NSX vs “the Physical World”

A small introduction

I’m visiting VMworld for quite some years now, and every year there is a fully booked session about “Deploying NSX Datacenter on a Cisco Infrastructure” (in this case NET1945BE). Each year this is a session full of discussions about whether or not it’s a good idea to run NSX AND/OR Cisco ACI from the audience perspective.

The audience is divided into either the “NSX”-camp or the “Cisco ACI”-camp, but from my perspective this should not be the case when it comes to business alignment.

I’m experienced with both solutions (CCNP-Datacenter and VCIX-NV) and know the pros and cons of both solutions, which a want to layout in this blog.

Who has to work with the SDN solution?

thing I hear frequently is that network administrators do not like NSX (at all) and that server administrators do not like Cisco ACI, which creates a huge gap from an operational standpoint.

To put some more oil on the ACI vs NSX fire: From a network admin perspective, NSX is:

  • not mature enough (it’s more of a gizmo/toy).
  • not optimized for low-latency connectivity.
  • a software-only solutions and you still need hardware, so why not choose a hardware-based SDN?

From a server admin perspective, ACI is:

  • blurry (the policy model is too complex so they do not understand it)
  • not integrating well with VMware, for example it’s not offering VM Security Tagging.
  • lacking some essential L4-L7 services, for instance:  DHCP-, VPN-, Load-balancing-services.
  • not innovative enough: it’s just a pack of network protocols and switches with a SDN shell around it.

I’m not saying that theses arguments are true or false, i’m just mentioning the things I hear and want to bring some perspective on these standpoints.

So let’s put that fire out FOR ONCE AND FOR ALL.

I always ask network administrators/engineers if they are capable of scripting? Usually i get the answer that they have no scripting-experience and have to work on that part.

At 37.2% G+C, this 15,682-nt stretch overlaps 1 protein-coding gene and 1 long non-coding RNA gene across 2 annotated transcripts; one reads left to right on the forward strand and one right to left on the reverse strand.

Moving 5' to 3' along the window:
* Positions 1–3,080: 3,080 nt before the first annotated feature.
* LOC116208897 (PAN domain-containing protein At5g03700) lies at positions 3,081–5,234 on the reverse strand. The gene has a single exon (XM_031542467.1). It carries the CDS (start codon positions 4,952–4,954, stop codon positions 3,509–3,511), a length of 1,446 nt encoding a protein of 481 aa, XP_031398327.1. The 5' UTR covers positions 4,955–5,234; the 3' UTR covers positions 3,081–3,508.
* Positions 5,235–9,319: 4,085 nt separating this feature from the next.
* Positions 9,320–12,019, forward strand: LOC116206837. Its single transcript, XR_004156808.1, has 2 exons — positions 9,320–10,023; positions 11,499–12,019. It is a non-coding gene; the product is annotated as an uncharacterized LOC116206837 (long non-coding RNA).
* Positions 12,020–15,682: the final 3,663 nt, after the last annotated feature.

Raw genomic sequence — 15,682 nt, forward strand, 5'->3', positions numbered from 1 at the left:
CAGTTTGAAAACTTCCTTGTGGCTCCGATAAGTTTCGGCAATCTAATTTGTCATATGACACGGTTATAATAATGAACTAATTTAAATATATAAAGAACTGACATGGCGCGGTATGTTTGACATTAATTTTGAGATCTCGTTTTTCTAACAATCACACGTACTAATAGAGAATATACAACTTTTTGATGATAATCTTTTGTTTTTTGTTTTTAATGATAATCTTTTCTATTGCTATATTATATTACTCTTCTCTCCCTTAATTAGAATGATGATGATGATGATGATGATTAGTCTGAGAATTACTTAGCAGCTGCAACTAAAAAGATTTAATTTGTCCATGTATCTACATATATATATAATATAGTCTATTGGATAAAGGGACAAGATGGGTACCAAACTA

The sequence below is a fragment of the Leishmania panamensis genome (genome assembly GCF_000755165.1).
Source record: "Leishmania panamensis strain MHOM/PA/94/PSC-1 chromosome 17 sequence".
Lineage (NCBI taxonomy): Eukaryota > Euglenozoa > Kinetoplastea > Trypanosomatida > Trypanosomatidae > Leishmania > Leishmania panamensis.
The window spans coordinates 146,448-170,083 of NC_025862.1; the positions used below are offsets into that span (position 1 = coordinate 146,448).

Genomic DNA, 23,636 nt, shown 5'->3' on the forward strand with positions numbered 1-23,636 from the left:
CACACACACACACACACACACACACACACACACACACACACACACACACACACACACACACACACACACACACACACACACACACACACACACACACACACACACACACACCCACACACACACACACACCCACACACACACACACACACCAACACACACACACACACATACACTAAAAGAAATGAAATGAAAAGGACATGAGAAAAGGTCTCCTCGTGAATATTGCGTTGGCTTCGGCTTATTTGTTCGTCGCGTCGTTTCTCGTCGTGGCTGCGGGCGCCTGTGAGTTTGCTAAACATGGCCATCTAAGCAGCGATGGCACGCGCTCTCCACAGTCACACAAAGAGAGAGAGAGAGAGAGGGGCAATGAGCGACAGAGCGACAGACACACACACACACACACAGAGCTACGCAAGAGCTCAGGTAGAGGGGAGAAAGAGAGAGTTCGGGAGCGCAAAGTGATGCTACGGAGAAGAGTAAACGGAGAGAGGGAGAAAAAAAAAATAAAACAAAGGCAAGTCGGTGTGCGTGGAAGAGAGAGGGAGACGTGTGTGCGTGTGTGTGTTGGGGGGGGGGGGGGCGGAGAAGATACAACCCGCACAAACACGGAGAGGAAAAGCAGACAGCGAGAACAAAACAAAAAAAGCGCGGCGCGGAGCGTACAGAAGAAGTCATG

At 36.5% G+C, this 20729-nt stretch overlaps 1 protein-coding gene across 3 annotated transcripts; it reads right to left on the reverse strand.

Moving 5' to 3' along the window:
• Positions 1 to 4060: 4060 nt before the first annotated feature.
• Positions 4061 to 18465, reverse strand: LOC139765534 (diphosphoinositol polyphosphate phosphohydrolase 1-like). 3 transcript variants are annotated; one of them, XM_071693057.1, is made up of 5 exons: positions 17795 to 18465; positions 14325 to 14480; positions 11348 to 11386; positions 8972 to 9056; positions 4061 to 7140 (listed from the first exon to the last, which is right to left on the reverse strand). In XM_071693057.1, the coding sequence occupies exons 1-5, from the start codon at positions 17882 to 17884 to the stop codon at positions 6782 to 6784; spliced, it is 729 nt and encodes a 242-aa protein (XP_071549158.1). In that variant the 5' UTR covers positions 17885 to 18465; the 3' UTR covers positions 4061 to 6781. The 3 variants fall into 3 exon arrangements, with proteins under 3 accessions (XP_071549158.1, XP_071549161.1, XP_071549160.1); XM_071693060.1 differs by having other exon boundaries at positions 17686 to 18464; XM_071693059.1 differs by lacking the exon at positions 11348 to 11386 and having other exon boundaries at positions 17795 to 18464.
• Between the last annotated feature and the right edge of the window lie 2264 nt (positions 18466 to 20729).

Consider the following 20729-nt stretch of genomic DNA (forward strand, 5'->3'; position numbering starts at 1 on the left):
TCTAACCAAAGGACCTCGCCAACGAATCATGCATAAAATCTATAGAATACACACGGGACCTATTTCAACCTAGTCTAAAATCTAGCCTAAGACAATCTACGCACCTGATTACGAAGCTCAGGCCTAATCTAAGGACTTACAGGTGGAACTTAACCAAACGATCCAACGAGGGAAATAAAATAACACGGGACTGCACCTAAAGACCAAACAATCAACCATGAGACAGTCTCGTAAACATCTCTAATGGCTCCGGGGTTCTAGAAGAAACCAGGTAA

This put’s a pink glass on the perspective from those network engineers. Because Why to choose a Software Defined Network solution if you are not able to use the solution where it was build for in the first place?

Network administrators like to work with a CLI, which gives them full control over the solution. With a SDN solution the control moves to the management plane (out of direct hands of the network admin), which can be daunting and scary the same time for someone who was always in full control.

You may say that network admins have some cold feet when it comes to disrupting network solutions: It has nothing to do with the technology itself, it has solely to do with a people mindset being afraid for change (and being scared of losing their jobs).
And yes, I think that cloud network admins who can not script within the near future lost their jobs to the people who can script.

Okay, but what about the server admins? what is wrong with them?
Well. ask a random server admin something about dynamic routing and they are lost. They simply do not have the necessary networking knowledge.

As with most disputes it comes down to communication: Server admins rely on network admins, but they talk a foreign language for each other.